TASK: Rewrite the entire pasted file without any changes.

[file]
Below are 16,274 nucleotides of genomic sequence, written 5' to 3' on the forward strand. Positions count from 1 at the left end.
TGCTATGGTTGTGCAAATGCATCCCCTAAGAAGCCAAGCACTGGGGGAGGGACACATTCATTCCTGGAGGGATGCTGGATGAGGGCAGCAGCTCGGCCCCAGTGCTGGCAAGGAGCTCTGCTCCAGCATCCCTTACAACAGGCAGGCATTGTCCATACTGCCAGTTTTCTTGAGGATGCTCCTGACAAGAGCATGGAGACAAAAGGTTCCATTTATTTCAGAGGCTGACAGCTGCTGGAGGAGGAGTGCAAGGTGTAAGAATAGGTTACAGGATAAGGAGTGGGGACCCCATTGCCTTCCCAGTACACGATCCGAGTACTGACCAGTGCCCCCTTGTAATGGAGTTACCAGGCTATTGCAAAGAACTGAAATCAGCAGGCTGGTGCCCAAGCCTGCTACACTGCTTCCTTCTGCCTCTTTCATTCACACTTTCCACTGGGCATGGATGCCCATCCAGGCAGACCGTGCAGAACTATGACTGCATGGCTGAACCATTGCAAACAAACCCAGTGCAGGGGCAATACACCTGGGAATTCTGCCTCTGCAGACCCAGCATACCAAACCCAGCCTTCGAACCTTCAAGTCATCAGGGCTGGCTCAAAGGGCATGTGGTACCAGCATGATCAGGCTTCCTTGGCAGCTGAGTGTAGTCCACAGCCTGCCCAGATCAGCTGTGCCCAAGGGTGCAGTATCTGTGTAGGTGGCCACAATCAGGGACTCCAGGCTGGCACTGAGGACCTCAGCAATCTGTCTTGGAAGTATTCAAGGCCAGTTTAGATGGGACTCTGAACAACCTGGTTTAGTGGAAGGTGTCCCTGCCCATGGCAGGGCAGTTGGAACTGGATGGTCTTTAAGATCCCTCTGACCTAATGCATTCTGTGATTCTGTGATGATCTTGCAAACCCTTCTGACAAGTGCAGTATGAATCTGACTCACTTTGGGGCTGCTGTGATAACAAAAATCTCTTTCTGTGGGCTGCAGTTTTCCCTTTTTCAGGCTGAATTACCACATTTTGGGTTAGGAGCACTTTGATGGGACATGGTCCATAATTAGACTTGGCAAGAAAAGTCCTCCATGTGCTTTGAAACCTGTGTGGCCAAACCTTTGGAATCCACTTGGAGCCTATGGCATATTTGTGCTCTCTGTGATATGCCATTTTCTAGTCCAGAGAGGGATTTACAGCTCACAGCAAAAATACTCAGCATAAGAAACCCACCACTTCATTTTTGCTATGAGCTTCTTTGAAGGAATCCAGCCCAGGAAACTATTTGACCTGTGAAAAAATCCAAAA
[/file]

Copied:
Below are 16,274 nucleotides of genomic sequence, written 5' to 3' on the forward strand. Positions count from 1 at the left end.
TGCTATGGTTGTGCAAATGCATCCCCTAAGAAGCCAAGCACTGGGGGAGGGACACATTCATTCCTGGAGGGATGCTGGATGAGGGCAGCAGCTCGGCCCCAGTGCTGGCAAGGAGCTCTGCTCCAGCATCCCTTACAACAGGCAGGCATTGTCCATACTGCCAGTTTTCTTGAGGATGCTCCTGACAAGAGCATGGAGACAAAAGGTTCCATTTATTTCAGAGGCTGACAGCTGCTGGAGGAGGAGTGCAAGGTGTAAGAATAGGTTACAGGATAAGGAGTGGGGACCCCATTGCCTTCCCAGTACACGATCCGAGTACTGACCAGTGCCCCCTTGTAATGGAGTTACCAGGCTATTGCAAAGAACTGAAATCAGCAGGCTGGTGCCCAAGCCTGCTACACTGCTTCCTTCTGCCTCTTTCATTCACACTTTCCACTGGGCATGGATGCCCATCCAGGCAGACCGTGCAGAACTATGACTGCATGGCTGAACCATTGCAAACAAACCCAGTGCAGGGGCAATACACCTGGGAATTCTGCCTCTGCAGACCCAGCATACCAAACCCAGCCTTCGAACCTTCAAGTCATCAGGGCTGGCTCAAAGGGCATGTGGTACCAGCATGATCAGGCTTCCTTGGCAGCTGAGTGTAGTCCACAGCCTGCCCAGATCAGCTGTGCCCAAGGGTGCAGTATCTGTGTAGGTGGCCACAATCAGGGACTCCAGGCTGGCACTGAGGACCTCAGCAATCTGTCTTGGAAGTATTCAAGGCCAGTTTAGATGGGACTCTGAACAACCTGGTTTAGTGGAAGGTGTCCCTGCCCATGGCAGGGCAGTTGGAACTGGATGGTCTTTAAGATCCCTCTGACCTAATGCATTCTGTGATTCTGTGATGATCTTGCAAACCCTTCTGACAAGTGCAGTATGAATCTGACTCACTTTGGGGCTGCTGTGATAACAAAAATCTCTTTCTGTGGGCTGCAGTTTTCCCTTTTTCAGGCTGAATTACCACATTTTGGGTTAGGAGCACTTTGATGGGACATGGTCCATAATTAGACTTGGCAAGAAAAGTCCTCCATGTGCTTTGAAACCTGTGTGGCCAAACCTTTGGAATCCACTTGGAGCCTATGGCATATTTGTGCTCTCTGTGATATGCCATTTTCTAGTCCAGAGAGGGATTTACAGCTCACAGCAAAAATACTCAGCATAAGAAACCCACCACTTCATTTTTGCTATGAGCTTCTTTGAAGGAATCCAGCCCAGGAAACTATTTGACCTGTGAAAAAATCCAAAA